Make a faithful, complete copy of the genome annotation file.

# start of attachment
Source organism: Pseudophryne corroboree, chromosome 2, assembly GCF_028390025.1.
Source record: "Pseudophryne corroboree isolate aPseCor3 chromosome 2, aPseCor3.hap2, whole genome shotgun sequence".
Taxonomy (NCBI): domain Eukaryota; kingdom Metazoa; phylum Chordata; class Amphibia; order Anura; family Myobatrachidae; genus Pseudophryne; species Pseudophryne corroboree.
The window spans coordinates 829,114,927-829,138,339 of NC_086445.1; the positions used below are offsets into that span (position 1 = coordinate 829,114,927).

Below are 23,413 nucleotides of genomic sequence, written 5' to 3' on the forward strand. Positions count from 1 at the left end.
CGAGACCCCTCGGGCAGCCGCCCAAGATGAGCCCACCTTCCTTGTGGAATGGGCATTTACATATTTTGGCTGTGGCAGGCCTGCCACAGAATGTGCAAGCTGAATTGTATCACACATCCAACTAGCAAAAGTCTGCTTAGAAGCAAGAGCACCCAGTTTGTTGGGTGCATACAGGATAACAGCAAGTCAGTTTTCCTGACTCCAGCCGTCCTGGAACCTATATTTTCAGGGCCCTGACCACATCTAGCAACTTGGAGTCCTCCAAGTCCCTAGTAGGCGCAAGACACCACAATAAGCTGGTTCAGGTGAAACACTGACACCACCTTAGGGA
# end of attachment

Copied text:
Source organism: Pseudophryne corroboree, chromosome 2, assembly GCF_028390025.1.
Source record: "Pseudophryne corroboree isolate aPseCor3 chromosome 2, aPseCor3.hap2, whole genome shotgun sequence".
Taxonomy (NCBI): domain Eukaryota; kingdom Metazoa; phylum Chordata; class Amphibia; order Anura; family Myobatrachidae; genus Pseudophryne; species Pseudophryne corroboree.
The window spans coordinates 829,114,927-829,138,339 of NC_086445.1; the positions used below are offsets into that span (position 1 = coordinate 829,114,927).

Below are 23,413 nucleotides of genomic sequence, written 5' to 3' on the forward strand. Positions count from 1 at the left end.
CGAGACCCCTCGGGCAGCCGCCCAAGATGAGCCCACCTTCCTTGTGGAATGGGCATTTACATATTTTGGCTGTGGCAGGCCTGCCACAGAATGTGCAAGCTGAATTGTATCACACATCCAACTAGCAAAAGTCTGCTTAGAAGCAAGAGCACCCAGTTTGTTGGGTGCATACAGGATAACAGCAAGTCAGTTTTCCTGACTCCAGCCGTCCTGGAACCTATATTTTCAGGGCCCTGACCACATCTAGCAACTTGGAGTCCTCCAAGTCCCTAGTAGGCGCAAGACACCACAATAAGCTGGTTCAGGTGAAACACTGACACCACCTTAGGGA